As a photographer, I know how important gear is to capturing a wedding beautifully. When I first started, I looked to Jasmine Star’s blog to figure out what you really need to capture beautiful photos. It was a critical first step and today I wanted to share with you what I use and why.
Also, if you want to know more about all the things I did to grow my photography business, you can click here to see!
When I first started, I bought a Nikon D5300 crop sensor and a 50mm 1.8. I didn’t know much about how the camera body affected my image, but I did know that your lens is probably the most important purchase you can make as a photographer. Why? Your lens refracts light in a way that creates a beautiful image. It essentially controls what the final outcome of the image will look like, depth of field, sharpness, angle of view. These all make up the composition of your image and ultimately affect its quality as well.
Now, this isn’t to say that the camera body isn’t important, as it really is, but when people ask me which camera body to purchase first, I usually respond with “buy a lens before you upgrade the body.” That is where you get the bang for your buck. You also need a camera body that helps you to capture the kind of images that you want. For me, I needed a camera that would support fast refocusing (i.e., when the bride and groom walk down the aisle) and shooting in extreme low light (i.e., dance-floor shots), so it made sense for me to get a camera with a great autofocus system and high ISO range with low noise. I chose my camera based off of the needs I found that my current camera body couldn’t meet.
So lets chat about gear shall we?
- Canon Tilt Shift 45mm 2.8 – This creates a beautiful and unique image. It creates a band that is in focus and blur in other areas.
- Canon 85 mm 1.4 – This is an amazingly sharp lens that lets in tons of light and allows you to shoot far enough away without getting in peoples business. I love this for the ceremony as well as reception to get candid shots.
- Canon 100 mm 2.8 – This macro lens allows me to get the beautiful detail shots of the wedding rings and jewelry. I only use it for those shots, but I’m sure it has other great uses!
- Canon 50 mm 1.4 – This is a gorgeous portrait lens. I love using it for like 90 percent of shots, however when I purchased my 35 mm, I started using that most of the time. There is no way I could get rid of this lens and use it often on my second body.
- Canon 35 mm 1.4 – I use this for most of the portrait work that I do because it allows me to get close to my subject and also capture their surroundings. It is such a fun lens and I love that it allows me to capture everything, but the one downfall is that it does have some distortion on the edges of the images that make it feel a little bit like a fish eye. Nothing Lightroom cant fix!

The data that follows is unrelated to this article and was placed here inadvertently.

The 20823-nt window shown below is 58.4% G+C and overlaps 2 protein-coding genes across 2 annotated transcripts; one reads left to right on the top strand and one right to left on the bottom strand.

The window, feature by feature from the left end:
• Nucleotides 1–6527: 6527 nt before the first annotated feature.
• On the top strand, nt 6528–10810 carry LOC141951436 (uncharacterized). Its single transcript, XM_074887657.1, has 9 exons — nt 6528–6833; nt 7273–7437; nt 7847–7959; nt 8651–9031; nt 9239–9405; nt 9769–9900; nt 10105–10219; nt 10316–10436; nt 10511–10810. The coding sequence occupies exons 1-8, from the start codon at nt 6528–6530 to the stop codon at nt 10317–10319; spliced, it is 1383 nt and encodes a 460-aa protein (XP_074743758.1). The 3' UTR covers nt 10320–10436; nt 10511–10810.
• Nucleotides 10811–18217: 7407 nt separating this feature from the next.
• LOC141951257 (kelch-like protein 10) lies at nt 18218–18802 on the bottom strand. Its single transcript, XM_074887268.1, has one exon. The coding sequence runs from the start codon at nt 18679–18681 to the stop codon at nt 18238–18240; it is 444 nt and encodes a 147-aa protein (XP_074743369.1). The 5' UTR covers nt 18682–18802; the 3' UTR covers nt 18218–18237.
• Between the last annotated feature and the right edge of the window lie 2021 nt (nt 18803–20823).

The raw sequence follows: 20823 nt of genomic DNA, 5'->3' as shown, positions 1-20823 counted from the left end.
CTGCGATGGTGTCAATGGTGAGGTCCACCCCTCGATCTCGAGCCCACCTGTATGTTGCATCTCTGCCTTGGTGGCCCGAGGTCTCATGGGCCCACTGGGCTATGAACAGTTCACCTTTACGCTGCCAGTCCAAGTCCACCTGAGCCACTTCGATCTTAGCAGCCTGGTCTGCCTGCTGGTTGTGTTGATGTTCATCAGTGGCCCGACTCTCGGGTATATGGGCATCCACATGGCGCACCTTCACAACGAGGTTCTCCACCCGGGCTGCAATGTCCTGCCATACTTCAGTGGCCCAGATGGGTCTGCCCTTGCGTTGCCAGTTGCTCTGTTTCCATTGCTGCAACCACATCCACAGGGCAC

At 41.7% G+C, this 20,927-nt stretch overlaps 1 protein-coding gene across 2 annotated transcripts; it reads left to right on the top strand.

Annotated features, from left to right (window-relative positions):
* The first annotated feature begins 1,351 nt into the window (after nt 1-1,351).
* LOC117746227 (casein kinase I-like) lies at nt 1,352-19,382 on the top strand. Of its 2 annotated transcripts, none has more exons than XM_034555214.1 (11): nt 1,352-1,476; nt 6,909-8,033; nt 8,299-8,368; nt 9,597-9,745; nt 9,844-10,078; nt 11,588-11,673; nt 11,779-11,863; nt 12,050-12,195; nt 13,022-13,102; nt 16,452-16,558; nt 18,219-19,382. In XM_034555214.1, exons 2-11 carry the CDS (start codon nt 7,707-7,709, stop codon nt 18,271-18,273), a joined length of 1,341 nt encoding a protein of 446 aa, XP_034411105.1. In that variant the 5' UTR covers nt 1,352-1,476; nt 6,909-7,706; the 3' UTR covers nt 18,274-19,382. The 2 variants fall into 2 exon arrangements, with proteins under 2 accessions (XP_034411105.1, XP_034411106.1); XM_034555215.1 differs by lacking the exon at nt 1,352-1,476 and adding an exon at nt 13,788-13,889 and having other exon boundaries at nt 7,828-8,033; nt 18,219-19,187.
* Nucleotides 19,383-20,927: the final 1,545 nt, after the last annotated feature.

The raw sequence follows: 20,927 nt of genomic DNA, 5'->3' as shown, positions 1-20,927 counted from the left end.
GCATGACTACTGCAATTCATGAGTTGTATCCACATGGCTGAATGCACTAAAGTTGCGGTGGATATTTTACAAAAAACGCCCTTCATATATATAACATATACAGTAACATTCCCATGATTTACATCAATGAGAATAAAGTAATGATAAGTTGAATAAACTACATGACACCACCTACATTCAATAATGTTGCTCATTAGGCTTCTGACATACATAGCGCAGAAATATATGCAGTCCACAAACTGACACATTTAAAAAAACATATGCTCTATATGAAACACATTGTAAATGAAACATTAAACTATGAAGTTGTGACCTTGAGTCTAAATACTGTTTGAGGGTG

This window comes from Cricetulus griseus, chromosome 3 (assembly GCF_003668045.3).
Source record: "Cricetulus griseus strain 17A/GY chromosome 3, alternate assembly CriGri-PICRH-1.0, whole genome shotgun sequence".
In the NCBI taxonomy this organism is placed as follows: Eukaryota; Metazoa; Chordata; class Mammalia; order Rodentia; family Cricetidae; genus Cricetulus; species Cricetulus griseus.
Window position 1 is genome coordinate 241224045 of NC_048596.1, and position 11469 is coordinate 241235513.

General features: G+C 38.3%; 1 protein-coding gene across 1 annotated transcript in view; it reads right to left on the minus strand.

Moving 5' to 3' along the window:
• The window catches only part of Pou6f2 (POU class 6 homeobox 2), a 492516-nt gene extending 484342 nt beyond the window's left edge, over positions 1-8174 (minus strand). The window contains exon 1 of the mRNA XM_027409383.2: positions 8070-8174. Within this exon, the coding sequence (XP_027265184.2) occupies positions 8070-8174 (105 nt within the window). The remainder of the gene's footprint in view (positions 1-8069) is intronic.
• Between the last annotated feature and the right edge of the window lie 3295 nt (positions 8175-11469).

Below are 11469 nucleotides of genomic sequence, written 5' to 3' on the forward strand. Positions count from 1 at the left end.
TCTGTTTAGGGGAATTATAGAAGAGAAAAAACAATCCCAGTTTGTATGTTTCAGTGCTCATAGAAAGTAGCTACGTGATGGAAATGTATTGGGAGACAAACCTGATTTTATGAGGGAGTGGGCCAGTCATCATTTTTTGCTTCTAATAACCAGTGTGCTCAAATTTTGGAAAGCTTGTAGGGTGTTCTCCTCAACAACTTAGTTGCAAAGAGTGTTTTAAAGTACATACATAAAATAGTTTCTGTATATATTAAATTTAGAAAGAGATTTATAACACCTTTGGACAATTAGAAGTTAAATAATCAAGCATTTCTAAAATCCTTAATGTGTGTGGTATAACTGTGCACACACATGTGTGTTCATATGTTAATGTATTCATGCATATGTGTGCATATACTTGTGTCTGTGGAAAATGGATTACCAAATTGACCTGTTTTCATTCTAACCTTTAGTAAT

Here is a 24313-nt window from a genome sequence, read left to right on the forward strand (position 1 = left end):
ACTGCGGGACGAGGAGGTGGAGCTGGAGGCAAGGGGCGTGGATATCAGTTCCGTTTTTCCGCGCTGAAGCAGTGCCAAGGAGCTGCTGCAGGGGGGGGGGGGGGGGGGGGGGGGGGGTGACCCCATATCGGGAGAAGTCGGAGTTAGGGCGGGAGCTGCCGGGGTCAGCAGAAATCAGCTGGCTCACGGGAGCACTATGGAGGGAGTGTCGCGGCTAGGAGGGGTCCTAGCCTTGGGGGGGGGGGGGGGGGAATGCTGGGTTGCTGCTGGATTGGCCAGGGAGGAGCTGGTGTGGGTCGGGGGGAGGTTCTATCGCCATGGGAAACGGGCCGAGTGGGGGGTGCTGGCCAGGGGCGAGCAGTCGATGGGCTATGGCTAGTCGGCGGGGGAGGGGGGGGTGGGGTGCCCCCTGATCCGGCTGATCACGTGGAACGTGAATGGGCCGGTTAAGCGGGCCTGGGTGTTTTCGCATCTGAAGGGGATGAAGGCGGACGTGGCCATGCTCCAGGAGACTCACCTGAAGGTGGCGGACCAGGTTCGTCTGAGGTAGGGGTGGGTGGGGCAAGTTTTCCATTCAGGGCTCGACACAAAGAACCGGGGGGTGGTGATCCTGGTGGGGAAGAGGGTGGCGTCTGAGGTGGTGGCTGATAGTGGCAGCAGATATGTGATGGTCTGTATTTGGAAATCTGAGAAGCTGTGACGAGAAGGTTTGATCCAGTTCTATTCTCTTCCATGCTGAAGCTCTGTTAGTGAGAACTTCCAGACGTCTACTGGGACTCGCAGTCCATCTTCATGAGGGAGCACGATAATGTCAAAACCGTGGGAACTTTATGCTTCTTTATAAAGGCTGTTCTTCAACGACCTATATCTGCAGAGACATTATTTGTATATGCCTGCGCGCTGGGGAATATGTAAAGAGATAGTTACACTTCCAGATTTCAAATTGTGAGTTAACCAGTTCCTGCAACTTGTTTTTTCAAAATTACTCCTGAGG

I have two. One as my main, and one as the backup.
My main: Canon 5D miii – which, who doesn’t own it, but its so great. I love the low light capabilities, its autofocus points, and dual-card slot. The dual card slot is great because you can have one card recording RAW and one recording high-res JPEG. This is important because, what if one of the cards corrupts? At least you’re shooting a backup set of images.
My backup: Canon 6D – which is the most affordable full-frame Canon offers. When I first started, I knew I wanted a backup and wanted it to be a full-frame but couldn’t afford another 5D. When I upgrade to the 5D miv, I plan on keeping the miii as my backup. The 6D is a great backup and does extremely well for what I need it to do.
Flash / SD and CF Cards
Unfortunately you will shoot in situations that require flash. Dance floor’s dark rooms and hallways all require some kind light to fill the shadows. My favorite flash to use is the Canon Speedlite 430 EX II.
I’m the kind of photographer that does a “spray and pray” type of shooting. I shoot really fast and most of the time the SD or CF card can’t keep up. I don’t like seeing the “busy” screen on my camera, so I purchase SD/CF cards usually that can record at 150 mb/s or faster. I still have some that are 95 or 120 mb/s but usually buy 10 new SD cards per season. It might be overkill, but I’m okay with that.
I really needed something durable, waterproof, compact, and could carry my laptop. When I saw this Chrome Niko F-Stop bag, I was sold. It is well worth the $200 and has been one of the best investments I could make to protect my gear.
There are many things you can do to add unique features to your images. The most important of all is your creativity. Don’t obsess over how others create their images, but instead use what you have to create something new. Comparison is the thief of joy and I would argue that it is the thief of creativity.
Use these tools well my friends. And show me what you make!